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Diabetes produces high blood sugar because insulin production is either inadequate, the body’s cells don’t respond properly to insulin, or both (Horvath 2012). Insulitis is the inflammation of a specific type of cell in the pancreas that is commonly observed in diabetes patients. Type 1 diabetes mellitus is an autoimmune disorder that results in the destruction of insulin producing pancreatic cells. Obesity is the main risk factor for type 2 diabetes, which leads to an insulin resistance in the body. Obesity is the largest preventable killer in the developed world and causes a host of problems within the human body.
The endocannabinoid system or ECS acts as a messenger to send signals to regulate a whole host of functions throughout the human body. The ECS is thought to participate in the metabolism of fat and sugar. When our energy intake is unbalanced, the ECS can lose its homeostasis and become overactive, leading to fat accumulation and the onset of several metabolic risk factors that are associated with obesity and type 2 diabetes (Di Marzo 2008).
CBD treatment has shown to significantly reduce the incidence of diabetes and insulitis in mice. It is thought that CBD possibly acts as an antagonist agent to the cannabinoid receptors, changing the way they signal and regulate the body’s functions (Weiss 2008). CBD has shown promise in the treatment of metabolic disorders such as obesity and type 2 diabetes, as well as an ability to retard specific cell damage in type 1 diabetes (Di Marzo 2011). CBD has also been shown to alleviate an abnormally large appetite for food without the side effects of other drugs, such as depression and reduced insulin sensitivity. CBD is thought to have an immune- modulating effect, which helps lessen the progression of atherosclerosis (plaque build up in the arteries) caused by high blood sugar levels (Kleiner 2012).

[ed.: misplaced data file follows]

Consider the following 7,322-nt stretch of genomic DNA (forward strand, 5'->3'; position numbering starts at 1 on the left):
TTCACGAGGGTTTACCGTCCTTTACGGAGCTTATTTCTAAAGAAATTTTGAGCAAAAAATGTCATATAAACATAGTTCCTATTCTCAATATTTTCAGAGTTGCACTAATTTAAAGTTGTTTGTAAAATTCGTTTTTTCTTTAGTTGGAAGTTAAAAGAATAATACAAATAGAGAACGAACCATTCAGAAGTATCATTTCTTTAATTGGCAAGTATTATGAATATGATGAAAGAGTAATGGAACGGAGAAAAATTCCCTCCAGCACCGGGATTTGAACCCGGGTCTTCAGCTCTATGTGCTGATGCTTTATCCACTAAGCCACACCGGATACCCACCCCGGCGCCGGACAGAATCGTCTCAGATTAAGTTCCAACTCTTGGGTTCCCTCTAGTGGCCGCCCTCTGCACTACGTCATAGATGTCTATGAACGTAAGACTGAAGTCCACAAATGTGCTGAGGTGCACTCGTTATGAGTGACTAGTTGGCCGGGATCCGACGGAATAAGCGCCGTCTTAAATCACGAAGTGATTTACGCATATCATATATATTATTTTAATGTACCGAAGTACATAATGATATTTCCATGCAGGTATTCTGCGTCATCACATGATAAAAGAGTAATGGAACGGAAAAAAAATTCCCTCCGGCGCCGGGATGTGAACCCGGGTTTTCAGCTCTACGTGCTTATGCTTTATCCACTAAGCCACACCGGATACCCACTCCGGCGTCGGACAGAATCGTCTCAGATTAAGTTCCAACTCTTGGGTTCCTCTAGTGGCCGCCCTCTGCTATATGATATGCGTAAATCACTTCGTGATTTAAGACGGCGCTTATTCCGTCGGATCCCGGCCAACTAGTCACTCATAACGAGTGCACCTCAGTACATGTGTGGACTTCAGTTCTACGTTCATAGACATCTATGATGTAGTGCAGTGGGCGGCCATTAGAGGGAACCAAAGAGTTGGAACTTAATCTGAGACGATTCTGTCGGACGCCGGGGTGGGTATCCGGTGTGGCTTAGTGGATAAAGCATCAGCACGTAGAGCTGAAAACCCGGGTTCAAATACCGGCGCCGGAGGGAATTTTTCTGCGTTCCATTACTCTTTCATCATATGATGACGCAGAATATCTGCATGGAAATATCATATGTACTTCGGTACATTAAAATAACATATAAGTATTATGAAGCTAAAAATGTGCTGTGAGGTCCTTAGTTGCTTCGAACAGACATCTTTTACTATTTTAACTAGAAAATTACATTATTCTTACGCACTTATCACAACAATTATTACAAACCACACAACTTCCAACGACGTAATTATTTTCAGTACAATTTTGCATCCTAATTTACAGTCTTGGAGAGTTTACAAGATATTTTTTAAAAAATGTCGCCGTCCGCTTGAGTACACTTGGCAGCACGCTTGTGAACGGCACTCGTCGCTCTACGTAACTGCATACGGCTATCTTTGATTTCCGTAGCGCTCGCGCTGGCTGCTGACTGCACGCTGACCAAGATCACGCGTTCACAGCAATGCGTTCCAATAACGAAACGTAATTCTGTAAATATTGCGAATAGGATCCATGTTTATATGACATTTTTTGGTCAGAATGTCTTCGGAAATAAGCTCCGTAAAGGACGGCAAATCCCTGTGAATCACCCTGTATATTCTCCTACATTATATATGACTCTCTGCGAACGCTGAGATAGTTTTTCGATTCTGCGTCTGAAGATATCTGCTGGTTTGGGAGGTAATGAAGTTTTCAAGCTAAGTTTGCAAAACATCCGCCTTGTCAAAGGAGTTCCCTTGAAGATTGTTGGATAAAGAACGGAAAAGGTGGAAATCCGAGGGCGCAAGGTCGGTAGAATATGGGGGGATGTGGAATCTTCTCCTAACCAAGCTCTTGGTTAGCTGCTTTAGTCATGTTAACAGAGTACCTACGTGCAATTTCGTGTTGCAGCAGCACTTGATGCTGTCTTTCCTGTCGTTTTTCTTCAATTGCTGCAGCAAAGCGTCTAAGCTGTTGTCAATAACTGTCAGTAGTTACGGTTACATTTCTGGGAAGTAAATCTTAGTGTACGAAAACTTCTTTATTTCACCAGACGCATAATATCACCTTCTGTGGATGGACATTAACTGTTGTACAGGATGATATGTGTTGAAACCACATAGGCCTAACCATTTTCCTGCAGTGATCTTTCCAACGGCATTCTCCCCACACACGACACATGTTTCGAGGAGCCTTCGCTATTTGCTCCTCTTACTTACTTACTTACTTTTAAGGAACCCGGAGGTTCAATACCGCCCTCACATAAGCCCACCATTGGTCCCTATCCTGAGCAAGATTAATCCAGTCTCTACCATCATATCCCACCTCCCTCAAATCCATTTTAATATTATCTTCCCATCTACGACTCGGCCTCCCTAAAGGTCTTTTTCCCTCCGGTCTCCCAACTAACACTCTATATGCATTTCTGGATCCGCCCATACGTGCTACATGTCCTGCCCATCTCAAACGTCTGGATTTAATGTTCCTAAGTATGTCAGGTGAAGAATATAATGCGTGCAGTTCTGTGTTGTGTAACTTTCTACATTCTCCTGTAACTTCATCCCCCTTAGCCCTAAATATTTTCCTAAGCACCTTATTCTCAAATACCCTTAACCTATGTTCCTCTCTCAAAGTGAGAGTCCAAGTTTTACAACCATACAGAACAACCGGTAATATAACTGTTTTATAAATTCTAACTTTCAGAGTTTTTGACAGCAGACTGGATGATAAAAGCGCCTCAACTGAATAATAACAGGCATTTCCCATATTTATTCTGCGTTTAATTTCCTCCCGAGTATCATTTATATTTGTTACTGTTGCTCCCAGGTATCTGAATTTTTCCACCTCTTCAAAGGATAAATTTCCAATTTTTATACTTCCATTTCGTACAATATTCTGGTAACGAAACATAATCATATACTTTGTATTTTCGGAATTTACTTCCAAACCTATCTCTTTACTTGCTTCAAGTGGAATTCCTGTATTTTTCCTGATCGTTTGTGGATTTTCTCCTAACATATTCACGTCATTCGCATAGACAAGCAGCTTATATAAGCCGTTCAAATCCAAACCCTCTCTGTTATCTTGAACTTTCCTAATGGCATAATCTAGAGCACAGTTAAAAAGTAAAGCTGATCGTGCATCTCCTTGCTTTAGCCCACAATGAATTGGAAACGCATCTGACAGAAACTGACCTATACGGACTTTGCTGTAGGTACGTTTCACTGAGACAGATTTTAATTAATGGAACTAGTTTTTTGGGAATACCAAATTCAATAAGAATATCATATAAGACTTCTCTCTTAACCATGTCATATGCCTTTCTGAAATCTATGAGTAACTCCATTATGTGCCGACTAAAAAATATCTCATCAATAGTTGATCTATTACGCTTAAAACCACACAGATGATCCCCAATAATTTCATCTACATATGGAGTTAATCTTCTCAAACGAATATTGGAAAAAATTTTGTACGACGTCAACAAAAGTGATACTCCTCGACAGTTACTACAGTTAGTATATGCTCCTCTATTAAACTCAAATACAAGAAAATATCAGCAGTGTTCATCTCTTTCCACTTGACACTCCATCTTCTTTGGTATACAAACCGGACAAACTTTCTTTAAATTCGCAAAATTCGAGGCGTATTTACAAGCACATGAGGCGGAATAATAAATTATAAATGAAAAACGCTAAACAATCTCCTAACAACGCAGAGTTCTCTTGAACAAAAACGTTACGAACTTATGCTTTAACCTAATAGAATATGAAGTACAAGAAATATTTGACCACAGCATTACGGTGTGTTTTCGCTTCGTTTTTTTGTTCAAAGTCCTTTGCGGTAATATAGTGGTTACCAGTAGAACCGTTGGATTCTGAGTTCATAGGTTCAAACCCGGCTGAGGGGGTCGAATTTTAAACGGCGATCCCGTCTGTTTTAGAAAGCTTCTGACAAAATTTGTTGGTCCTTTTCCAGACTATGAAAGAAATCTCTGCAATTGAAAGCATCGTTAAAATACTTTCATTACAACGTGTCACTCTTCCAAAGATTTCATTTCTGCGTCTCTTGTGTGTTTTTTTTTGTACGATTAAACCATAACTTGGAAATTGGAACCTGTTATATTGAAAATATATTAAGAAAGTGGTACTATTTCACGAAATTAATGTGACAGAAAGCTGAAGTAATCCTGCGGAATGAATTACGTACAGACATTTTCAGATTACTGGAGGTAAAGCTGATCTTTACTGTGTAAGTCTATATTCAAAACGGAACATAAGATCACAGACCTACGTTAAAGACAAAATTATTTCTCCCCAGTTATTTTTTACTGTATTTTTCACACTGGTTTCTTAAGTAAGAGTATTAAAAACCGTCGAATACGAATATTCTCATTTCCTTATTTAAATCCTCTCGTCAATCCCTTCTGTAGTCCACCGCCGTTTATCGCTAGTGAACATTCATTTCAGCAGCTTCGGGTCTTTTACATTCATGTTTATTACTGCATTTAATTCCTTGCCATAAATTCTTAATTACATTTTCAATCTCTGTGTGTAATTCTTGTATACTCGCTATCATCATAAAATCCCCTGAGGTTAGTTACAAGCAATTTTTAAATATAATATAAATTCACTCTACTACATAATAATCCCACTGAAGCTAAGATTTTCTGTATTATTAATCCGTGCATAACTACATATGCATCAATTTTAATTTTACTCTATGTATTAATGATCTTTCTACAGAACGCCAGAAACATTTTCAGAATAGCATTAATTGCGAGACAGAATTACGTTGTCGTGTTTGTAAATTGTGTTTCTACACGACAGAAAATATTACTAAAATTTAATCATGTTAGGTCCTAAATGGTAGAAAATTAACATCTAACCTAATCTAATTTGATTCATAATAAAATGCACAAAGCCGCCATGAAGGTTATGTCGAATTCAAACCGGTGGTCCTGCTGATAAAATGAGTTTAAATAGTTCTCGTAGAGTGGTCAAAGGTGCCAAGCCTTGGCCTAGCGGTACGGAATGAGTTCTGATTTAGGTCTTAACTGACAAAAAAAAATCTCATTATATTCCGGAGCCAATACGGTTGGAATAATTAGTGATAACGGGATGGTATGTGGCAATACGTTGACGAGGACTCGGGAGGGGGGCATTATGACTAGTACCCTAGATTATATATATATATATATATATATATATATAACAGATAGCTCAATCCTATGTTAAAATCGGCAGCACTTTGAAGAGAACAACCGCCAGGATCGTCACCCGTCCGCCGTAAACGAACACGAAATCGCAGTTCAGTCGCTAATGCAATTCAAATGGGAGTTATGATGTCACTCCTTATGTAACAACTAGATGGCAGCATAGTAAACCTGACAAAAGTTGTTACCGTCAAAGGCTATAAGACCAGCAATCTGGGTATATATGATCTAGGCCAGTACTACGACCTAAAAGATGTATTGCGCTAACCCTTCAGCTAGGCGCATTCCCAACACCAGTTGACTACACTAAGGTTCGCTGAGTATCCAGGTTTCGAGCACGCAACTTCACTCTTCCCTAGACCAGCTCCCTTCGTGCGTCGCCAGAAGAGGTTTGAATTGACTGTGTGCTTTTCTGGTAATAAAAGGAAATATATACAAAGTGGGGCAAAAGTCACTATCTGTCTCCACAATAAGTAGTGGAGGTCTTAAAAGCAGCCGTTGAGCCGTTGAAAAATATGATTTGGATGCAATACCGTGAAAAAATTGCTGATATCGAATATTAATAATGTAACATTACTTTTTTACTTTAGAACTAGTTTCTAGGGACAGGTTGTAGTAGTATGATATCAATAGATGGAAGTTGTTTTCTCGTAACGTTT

In fact, contrary to what you might think; researchers have found a lower prevalence of obesity and diabetes in cannabis users compared to those who have never used, suggesting a relationship between cannabinoids and metabolic processes (Penner 2013). Cannabis use is associated with lower fasting insulin levels, and surprisingly, smaller waist circumferences, and lower body mass index (BMI). This is despite the fact that cannabis use is associated with a larger caloric intake.
The full mechanisms of how this process works in the body are yet unknown, but recent research is showing that CBD and other cannabinoids are integral to the body’s metabolic processes and may provide the key to tackling obesity and obesity-related diseases in the future.
Bela Horvath, Partha Mukhopadhyay, Gyorgy Hasko, Pal Pacher. “The endocannabinoid system and plant-derived cannabinoids in diabetes and diabetic complications.” Am J Pathol., 2012: 432-442.
Di Marzo V, Piscitelli F, Mechoulam R. “Cannabinoids and endocannabinoids in metabolic disorders with a focus on diabetes.” Handb Exp Pharmacol, 2011: 75-104. Kleiner D, Ditroi K. “The potential use of cannabidiol in the therapy of metabolic syndrome.” Orv Hetil, 2012: 499-504.
L Weiss, M Zeira, S Reich, S Slavin, I Raz, R Mechoulam, R Gallily. “Cannabidiol arrests onset of autoimmune diabetes in NOD mice.” Neuropharmacology, 2008: 244-249.
M Rajesh, P Mukhopadhyay, S Batkai, et al. “Cannabidiol attenuates cardiac dysfunction, oxidative stress, fibrosis, inflammatory and cell death signaling pathways in diabetic cardiomyopathy.” J Am Coll Cardiol. , 2010: 2115-25.
Penner E, Buettner H, Mittleman M. “The Impact of Marijuana use on glucose, insulin and insulin resistance among US adults.” The American Journal of Medicine, 2013: 583-589.
V, Di Marzo. “The endocannabinoid system in obesity and type 2 diabetes.” Diabetologia, 2008: 1356-67.
Weiss, Zeira, Reich, Har-Noy, Mechoulam, Slavin, Gallily. “Cannabidiol lowers incidence of diabetes in non-obese diabetic mice.” Autoimmunity, 2006: 143-51.